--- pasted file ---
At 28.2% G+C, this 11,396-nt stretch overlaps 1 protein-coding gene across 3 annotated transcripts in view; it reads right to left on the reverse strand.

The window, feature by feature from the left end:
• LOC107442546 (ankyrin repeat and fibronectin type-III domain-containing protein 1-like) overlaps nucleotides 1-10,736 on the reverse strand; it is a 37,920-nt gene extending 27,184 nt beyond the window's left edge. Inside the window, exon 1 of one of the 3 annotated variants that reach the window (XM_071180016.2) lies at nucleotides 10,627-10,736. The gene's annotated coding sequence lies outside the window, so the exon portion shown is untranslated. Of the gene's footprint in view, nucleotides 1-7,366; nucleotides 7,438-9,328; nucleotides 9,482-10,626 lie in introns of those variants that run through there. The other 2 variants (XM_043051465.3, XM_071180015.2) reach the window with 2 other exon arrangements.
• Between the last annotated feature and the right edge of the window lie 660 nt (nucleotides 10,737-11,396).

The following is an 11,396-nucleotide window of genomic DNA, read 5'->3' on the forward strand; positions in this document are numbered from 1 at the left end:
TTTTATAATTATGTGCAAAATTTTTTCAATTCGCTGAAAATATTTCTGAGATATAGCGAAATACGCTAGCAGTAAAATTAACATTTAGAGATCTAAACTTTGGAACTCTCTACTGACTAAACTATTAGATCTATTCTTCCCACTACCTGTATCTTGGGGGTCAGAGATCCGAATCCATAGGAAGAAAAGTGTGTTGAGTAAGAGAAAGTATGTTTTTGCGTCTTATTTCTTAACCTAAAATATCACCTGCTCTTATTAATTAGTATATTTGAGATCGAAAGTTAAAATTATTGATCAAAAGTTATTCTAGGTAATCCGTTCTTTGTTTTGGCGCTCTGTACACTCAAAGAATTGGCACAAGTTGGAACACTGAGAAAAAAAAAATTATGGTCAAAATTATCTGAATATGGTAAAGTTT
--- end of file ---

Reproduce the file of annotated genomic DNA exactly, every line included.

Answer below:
At 28.2% G+C, this 11,396-nt stretch overlaps 1 protein-coding gene across 3 annotated transcripts in view; it reads right to left on the reverse strand.

The window, feature by feature from the left end:
• LOC107442546 (ankyrin repeat and fibronectin type-III domain-containing protein 1-like) overlaps nucleotides 1-10,736 on the reverse strand; it is a 37,920-nt gene extending 27,184 nt beyond the window's left edge. Inside the window, exon 1 of one of the 3 annotated variants that reach the window (XM_071180016.2) lies at nucleotides 10,627-10,736. The gene's annotated coding sequence lies outside the window, so the exon portion shown is untranslated. Of the gene's footprint in view, nucleotides 1-7,366; nucleotides 7,438-9,328; nucleotides 9,482-10,626 lie in introns of those variants that run through there. The other 2 variants (XM_043051465.3, XM_071180015.2) reach the window with 2 other exon arrangements.
• Between the last annotated feature and the right edge of the window lie 660 nt (nucleotides 10,737-11,396).

The following is an 11,396-nucleotide window of genomic DNA, read 5'->3' on the forward strand; positions in this document are numbered from 1 at the left end:
TTTTATAATTATGTGCAAAATTTTTTCAATTCGCTGAAAATATTTCTGAGATATAGCGAAATACGCTAGCAGTAAAATTAACATTTAGAGATCTAAACTTTGGAACTCTCTACTGACTAAACTATTAGATCTATTCTTCCCACTACCTGTATCTTGGGGGTCAGAGATCCGAATCCATAGGAAGAAAAGTGTGTTGAGTAAGAGAAAGTATGTTTTTGCGTCTTATTTCTTAACCTAAAATATCACCTGCTCTTATTAATTAGTATATTTGAGATCGAAAGTTAAAATTATTGATCAAAAGTTATTCTAGGTAATCCGTTCTTTGTTTTGGCGCTCTGTACACTCAAAGAATTGGCACAAGTTGGAACACTGAGAAAAAAAAAATTATGGTCAAAATTATCTGAATATGGTAAAGTTT